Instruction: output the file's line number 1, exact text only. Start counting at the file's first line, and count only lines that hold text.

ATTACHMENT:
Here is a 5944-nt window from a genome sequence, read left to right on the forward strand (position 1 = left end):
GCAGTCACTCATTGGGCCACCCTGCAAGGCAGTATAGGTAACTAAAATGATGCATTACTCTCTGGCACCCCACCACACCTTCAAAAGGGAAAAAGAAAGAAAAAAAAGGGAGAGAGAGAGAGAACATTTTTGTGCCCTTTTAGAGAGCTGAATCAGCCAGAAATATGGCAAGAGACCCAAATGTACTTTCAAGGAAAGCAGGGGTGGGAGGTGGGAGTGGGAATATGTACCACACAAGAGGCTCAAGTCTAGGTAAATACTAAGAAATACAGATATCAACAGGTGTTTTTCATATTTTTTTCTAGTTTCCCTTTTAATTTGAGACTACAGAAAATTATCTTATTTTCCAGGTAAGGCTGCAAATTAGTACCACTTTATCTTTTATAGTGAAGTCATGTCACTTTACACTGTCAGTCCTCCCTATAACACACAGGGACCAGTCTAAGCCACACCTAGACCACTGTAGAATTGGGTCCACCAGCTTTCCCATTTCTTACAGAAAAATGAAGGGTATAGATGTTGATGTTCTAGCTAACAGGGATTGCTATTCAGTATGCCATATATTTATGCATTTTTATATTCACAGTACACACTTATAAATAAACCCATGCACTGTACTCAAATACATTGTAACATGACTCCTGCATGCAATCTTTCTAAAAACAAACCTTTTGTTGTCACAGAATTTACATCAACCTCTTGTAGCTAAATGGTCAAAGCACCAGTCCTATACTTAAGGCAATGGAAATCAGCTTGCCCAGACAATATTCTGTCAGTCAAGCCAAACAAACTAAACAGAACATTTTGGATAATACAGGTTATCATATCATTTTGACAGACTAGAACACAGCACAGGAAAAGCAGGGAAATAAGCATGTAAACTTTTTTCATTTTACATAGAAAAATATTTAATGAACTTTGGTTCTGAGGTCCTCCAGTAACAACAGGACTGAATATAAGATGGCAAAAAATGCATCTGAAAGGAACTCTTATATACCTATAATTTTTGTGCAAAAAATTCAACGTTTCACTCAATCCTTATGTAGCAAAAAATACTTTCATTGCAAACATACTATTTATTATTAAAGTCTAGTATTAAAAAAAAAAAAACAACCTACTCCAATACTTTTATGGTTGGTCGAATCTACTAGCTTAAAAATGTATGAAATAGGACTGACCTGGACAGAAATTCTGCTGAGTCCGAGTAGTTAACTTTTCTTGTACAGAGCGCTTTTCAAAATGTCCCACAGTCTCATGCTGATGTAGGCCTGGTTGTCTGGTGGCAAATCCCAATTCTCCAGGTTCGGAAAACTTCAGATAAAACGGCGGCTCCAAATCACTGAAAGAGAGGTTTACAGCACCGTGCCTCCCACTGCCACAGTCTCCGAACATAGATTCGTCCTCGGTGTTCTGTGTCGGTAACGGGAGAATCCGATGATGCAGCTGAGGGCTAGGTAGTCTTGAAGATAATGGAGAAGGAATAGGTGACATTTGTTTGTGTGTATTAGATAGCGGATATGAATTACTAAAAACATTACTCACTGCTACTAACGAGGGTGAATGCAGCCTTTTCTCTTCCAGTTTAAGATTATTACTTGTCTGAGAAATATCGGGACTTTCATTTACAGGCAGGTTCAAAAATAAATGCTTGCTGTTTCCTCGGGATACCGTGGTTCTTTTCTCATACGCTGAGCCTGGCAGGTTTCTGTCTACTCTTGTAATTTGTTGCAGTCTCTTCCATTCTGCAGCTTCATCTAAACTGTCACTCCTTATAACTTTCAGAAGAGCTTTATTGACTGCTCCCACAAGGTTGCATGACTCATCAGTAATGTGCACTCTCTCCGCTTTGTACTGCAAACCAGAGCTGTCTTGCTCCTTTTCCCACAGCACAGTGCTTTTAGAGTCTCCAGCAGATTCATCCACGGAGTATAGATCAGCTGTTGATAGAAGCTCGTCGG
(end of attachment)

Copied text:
Here is a 5944-nt window from a genome sequence, read left to right on the forward strand (position 1 = left end):